Executed in 1929, Der Ballon im Fenster encapsulates the charming nature of Paul Klee’s artistic vocabulary, taking as its focus a multicoloured balloon which the artist has glimpsed through a gap in the curtains, its bright form floating serenely across the sky above a landscape bathed in the pink glow of a setting sun. This delicate watercolour, executed in a palette of vibrant hues, emerged during the artist’s final year of teaching at the revolutionary Bauhaus, where he was renowned amongst students for his unique style of teaching and philosophical approach to pictorial analysis. The entire composition is constructed in a series of richly coloured horizontal bands, their tones ranging from the highly saturated hues of orange, blue and green in the curtains and the balloon, to the soft, pastel shades of peach and gold in the sky, achieving a new chromatic richness inspired by the artist’s travels through Egypt at the beginning of the year.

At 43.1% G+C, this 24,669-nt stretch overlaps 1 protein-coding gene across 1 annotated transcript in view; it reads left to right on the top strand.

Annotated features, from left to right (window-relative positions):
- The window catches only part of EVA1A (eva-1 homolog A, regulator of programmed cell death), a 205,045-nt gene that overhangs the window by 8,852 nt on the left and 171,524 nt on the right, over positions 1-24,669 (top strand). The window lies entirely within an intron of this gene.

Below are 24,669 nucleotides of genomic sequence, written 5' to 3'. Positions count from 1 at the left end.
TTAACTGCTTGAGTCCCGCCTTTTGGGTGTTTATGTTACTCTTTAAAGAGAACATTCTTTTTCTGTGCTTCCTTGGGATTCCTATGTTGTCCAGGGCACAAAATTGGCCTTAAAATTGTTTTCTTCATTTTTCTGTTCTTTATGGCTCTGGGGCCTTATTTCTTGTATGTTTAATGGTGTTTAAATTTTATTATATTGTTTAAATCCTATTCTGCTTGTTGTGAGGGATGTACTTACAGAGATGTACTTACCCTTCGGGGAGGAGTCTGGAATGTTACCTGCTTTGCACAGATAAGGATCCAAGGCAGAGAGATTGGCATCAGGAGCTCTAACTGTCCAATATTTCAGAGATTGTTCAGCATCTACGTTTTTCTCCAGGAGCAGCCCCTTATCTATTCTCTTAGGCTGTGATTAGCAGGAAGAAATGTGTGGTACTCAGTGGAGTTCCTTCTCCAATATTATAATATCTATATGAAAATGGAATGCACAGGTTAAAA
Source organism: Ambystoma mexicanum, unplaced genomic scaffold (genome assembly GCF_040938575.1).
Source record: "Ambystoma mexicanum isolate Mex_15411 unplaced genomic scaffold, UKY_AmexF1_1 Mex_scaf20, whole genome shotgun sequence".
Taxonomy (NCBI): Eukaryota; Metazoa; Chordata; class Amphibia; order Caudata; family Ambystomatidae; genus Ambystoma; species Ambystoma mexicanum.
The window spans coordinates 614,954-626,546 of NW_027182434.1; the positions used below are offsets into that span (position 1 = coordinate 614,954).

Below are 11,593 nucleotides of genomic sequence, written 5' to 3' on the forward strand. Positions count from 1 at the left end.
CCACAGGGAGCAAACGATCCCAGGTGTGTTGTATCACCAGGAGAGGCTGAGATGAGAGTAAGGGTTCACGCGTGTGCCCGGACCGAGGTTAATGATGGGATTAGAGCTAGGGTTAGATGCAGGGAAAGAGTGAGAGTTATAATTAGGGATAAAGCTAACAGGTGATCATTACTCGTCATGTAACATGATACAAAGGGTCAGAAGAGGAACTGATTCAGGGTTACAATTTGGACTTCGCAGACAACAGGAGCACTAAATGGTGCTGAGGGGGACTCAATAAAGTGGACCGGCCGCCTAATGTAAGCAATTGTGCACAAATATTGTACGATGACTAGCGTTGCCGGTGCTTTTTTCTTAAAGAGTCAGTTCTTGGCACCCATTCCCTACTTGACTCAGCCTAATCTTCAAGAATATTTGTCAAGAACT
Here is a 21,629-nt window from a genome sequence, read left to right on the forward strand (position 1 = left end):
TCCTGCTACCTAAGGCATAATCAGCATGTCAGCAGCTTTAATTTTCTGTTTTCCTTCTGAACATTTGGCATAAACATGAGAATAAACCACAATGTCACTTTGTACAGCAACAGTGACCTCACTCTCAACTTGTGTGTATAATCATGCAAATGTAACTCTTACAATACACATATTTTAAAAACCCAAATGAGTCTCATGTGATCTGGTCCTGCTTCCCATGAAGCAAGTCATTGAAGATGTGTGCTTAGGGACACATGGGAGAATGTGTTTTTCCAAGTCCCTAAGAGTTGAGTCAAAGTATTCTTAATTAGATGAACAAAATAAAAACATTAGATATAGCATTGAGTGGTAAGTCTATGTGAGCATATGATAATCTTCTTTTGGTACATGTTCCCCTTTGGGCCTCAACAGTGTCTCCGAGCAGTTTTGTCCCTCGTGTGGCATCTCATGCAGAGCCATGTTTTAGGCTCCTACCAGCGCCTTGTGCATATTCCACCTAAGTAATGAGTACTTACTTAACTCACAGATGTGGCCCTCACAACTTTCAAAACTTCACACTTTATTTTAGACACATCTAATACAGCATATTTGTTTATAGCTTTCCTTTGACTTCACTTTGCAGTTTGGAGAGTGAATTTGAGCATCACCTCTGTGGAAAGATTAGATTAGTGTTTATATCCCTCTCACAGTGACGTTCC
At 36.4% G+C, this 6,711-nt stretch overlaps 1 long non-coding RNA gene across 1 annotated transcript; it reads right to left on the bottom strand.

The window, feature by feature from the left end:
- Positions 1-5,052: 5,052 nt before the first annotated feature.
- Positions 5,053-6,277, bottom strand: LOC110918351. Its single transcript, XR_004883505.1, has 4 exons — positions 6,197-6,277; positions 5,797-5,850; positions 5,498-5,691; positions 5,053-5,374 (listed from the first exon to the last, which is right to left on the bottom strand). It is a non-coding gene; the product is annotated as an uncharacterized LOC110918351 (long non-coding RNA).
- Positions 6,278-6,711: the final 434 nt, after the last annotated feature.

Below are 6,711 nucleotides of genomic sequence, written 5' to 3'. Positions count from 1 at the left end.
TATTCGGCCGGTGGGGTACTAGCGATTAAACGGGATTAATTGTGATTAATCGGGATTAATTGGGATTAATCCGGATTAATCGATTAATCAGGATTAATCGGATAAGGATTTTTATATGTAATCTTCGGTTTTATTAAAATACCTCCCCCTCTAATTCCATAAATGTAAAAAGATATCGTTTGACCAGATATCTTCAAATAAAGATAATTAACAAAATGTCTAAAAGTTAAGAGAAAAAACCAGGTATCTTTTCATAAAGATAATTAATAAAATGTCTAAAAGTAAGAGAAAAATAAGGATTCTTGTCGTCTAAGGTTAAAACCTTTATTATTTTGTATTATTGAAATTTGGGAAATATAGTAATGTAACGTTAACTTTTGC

As 1929 drew to a close, Klee celebrated his fiftieth birthday, an occasion marked with great fanfare by the faculty and students of the Bauhaus. The peak of the celebrations was a surprise aerial delivery, in which gifts attached to small parachutes were dropped from an aeroplane as it passed over Klee’s house. Organised by the student council, with packages designed by Anni Albers, the event was as much an homage to the artist’s enchanting spirit as it was to his winsome aesthetic.